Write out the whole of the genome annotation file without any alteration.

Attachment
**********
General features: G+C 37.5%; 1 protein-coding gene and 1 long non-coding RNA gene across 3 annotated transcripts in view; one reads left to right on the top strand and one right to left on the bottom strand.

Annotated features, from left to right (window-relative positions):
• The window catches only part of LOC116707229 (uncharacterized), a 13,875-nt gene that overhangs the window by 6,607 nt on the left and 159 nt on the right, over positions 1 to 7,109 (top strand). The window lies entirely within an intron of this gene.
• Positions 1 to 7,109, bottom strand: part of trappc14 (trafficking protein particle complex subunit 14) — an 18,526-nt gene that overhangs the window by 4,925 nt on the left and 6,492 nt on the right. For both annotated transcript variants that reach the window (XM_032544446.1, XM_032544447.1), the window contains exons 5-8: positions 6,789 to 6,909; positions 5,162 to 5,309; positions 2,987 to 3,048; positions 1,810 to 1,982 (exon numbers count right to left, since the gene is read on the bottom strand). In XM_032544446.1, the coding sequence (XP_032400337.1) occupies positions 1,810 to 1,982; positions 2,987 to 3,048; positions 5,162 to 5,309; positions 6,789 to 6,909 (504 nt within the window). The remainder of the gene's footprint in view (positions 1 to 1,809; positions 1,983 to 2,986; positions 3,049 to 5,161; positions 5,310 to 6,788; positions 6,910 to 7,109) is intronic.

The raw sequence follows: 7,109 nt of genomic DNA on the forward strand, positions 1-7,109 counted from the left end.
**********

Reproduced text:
General features: G+C 37.5%; 1 protein-coding gene and 1 long non-coding RNA gene across 3 annotated transcripts in view; one reads left to right on the top strand and one right to left on the bottom strand.

Annotated features, from left to right (window-relative positions):
• The window catches only part of LOC116707229 (uncharacterized), a 13,875-nt gene that overhangs the window by 6,607 nt on the left and 159 nt on the right, over positions 1 to 7,109 (top strand). The window lies entirely within an intron of this gene.
• Positions 1 to 7,109, bottom strand: part of trappc14 (trafficking protein particle complex subunit 14) — an 18,526-nt gene that overhangs the window by 4,925 nt on the left and 6,492 nt on the right. For both annotated transcript variants that reach the window (XM_032544446.1, XM_032544447.1), the window contains exons 5-8: positions 6,789 to 6,909; positions 5,162 to 5,309; positions 2,987 to 3,048; positions 1,810 to 1,982 (exon numbers count right to left, since the gene is read on the bottom strand). In XM_032544446.1, the coding sequence (XP_032400337.1) occupies positions 1,810 to 1,982; positions 2,987 to 3,048; positions 5,162 to 5,309; positions 6,789 to 6,909 (504 nt within the window). The remainder of the gene's footprint in view (positions 1 to 1,809; positions 1,983 to 2,986; positions 3,049 to 5,161; positions 5,310 to 6,788; positions 6,910 to 7,109) is intronic.

The raw sequence follows: 7,109 nt of genomic DNA on the forward strand, positions 1-7,109 counted from the left end.